"The overnight visits were -- they were good. I mean, except for that one part, bedtime. Bedtime was the bad part. But any other time that we were in the home, that we were doing anything in the home with the family, it was fine and it was -- again, you would look at that family and you would say, wow. Like I wish that I had brothers and sisters that cared about me. I wish that I had a mother who cooked dinner every night for the whole family. I wish that I had all of these things. But then at bedtime, his ritual began," Matt Sandusky told Winfrey in a brief clip released by the network.

The network said Sandusky discusses the grooming, methodical control and manipulation he faced as a child.

He had also discussed the alleged abuse in a documentary, "Happy Valley," shown earlier this year, and in an audiotape of a 29-minute interview with police detectives that NBC obtained at the time of Jerry Sandusky's 2012 trial.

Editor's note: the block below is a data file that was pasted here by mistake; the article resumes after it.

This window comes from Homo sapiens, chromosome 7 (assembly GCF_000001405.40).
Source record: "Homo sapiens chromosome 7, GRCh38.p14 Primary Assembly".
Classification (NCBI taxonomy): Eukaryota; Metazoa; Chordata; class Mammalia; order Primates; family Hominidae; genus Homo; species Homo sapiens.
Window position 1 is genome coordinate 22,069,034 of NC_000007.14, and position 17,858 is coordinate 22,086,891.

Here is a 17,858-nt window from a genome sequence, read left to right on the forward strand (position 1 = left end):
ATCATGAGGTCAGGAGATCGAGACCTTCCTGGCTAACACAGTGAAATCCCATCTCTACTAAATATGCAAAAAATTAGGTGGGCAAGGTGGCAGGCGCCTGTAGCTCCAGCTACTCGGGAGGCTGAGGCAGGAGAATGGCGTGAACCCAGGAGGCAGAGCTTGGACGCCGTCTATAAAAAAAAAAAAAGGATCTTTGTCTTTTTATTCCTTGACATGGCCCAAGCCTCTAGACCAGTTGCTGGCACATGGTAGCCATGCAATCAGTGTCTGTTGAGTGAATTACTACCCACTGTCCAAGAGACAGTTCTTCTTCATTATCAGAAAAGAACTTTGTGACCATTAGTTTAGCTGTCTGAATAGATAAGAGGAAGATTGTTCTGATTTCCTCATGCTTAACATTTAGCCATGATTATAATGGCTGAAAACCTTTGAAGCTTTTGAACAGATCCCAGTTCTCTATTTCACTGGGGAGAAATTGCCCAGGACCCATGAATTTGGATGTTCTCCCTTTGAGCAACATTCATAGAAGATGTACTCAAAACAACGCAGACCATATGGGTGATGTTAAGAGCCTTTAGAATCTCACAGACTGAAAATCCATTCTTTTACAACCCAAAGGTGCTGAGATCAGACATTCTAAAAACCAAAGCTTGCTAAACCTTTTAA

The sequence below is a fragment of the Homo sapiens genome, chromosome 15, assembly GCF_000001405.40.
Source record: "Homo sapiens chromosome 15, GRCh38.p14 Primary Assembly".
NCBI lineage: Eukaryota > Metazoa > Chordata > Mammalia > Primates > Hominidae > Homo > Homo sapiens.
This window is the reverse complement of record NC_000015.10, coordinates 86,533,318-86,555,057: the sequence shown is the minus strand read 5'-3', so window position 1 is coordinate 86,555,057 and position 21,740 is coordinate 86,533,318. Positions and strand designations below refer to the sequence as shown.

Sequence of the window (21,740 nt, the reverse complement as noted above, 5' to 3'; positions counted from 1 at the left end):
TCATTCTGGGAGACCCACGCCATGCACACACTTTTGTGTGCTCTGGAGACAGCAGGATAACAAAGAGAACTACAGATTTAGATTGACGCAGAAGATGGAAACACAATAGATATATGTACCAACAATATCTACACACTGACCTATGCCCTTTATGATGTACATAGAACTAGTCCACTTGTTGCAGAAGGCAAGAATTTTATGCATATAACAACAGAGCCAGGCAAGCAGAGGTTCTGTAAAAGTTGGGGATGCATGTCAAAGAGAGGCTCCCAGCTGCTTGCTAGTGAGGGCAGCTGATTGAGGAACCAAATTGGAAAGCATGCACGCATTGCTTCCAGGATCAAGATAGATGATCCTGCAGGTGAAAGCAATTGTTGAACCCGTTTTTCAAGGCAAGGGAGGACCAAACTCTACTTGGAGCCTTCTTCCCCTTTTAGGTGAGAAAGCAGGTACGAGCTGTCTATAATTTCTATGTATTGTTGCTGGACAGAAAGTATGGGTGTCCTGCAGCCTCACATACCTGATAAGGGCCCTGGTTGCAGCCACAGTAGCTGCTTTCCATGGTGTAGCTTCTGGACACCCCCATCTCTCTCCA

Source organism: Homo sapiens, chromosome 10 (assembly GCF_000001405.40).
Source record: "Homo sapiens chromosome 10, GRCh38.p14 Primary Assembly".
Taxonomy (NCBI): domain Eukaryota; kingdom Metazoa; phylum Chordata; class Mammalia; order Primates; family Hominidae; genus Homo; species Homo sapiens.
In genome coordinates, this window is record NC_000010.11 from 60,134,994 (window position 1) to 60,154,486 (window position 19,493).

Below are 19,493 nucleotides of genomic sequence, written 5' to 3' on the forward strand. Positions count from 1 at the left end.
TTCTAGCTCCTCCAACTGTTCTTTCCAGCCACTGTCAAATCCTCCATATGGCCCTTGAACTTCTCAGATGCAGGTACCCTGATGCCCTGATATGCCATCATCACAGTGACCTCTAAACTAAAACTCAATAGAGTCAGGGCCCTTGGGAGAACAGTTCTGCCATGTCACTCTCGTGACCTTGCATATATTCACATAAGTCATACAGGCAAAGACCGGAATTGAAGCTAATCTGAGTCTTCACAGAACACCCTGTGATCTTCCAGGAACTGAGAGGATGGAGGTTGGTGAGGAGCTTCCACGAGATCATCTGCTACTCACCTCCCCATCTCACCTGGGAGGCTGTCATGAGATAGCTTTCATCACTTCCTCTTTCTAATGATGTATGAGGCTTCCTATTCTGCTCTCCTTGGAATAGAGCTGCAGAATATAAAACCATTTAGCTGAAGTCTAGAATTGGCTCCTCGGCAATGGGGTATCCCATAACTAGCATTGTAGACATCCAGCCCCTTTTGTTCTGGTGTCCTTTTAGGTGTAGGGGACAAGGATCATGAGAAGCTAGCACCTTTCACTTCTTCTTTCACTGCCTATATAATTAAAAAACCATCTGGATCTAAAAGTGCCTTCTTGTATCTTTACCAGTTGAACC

(Read full post)


The moment you all have waited for has finally arrived. Nothing creates quite the angst and anticipation among Big Ten blog readers like the announcement of kickoff times and TV plans for the first few weeks of the upcoming season.

The announcement comes your way a little later than normal, but it's here! Stop everything you're doing immediately!

As a reminder, these are only games taking place in Big Ten stadiums. Kick times and TV plans for road games already have been announced by the leagues controlling those contests. Also, Big Ten-controlled prime-time games also have been announced and won't appear in this list.

OK, here's the list of new announcements ...

Aug. 30

Appalachian State at Michigan, noon ET, ESPN2
Indiana State at Indiana, noon ET, ESPN News